Doubts over expert patients
The Expert Patient Programme has not lived up to the 'hyperbole' and more evidence is required before further money is spent on its rollout, an analysis concludes.
Researchers warned online in the BMJ that although the programme might improve patients' confidence at self-managing, four UK trials had found little evidence of any important effect on hospital admissions or use of other health resources.
The Department of Health has made sweeping claims over the potential benefits of the scheme, which has had £18m of funding so far and is set to reach 100,000 patients by 2012.
Lead author Dr Stephanie Taylor, senior clinical lecturer at the Centre for Health Sciences at Barts and The London, said there had been 'considerable hyperbole' around the programme. 'Initially a lot was said about reducing admissions but there isn't the evidence to support it in the UK.'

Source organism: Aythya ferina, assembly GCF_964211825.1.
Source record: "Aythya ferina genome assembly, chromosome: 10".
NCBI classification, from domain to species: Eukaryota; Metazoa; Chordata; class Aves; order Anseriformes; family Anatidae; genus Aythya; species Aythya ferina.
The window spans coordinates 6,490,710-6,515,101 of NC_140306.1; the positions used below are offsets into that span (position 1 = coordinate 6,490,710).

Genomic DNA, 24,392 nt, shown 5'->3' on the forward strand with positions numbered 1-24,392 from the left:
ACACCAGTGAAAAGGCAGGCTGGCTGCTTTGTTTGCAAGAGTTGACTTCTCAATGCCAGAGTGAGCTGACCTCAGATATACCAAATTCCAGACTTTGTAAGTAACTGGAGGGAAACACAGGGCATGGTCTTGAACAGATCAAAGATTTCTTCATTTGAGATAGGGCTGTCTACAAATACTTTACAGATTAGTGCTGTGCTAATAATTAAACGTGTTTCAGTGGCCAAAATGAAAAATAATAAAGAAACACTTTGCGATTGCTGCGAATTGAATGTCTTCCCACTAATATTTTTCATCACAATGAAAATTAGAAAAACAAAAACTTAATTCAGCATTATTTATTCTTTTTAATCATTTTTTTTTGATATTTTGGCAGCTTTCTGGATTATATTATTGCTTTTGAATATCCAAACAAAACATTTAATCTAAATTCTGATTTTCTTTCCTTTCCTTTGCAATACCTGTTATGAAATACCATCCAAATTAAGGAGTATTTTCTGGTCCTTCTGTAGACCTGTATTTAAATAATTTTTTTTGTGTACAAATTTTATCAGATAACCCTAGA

She added that evidence from the US, where lay-led programmes had originated, was not applicable to the UK where healthcare access is universal.
Dr Anne Kennedy, research fellow at the National Primary Care Research and Development Centre, who analysed the national EPP pilot, said the programme had been 'mis-sold' by the Government but that it was useful to some patients as part of a package of options.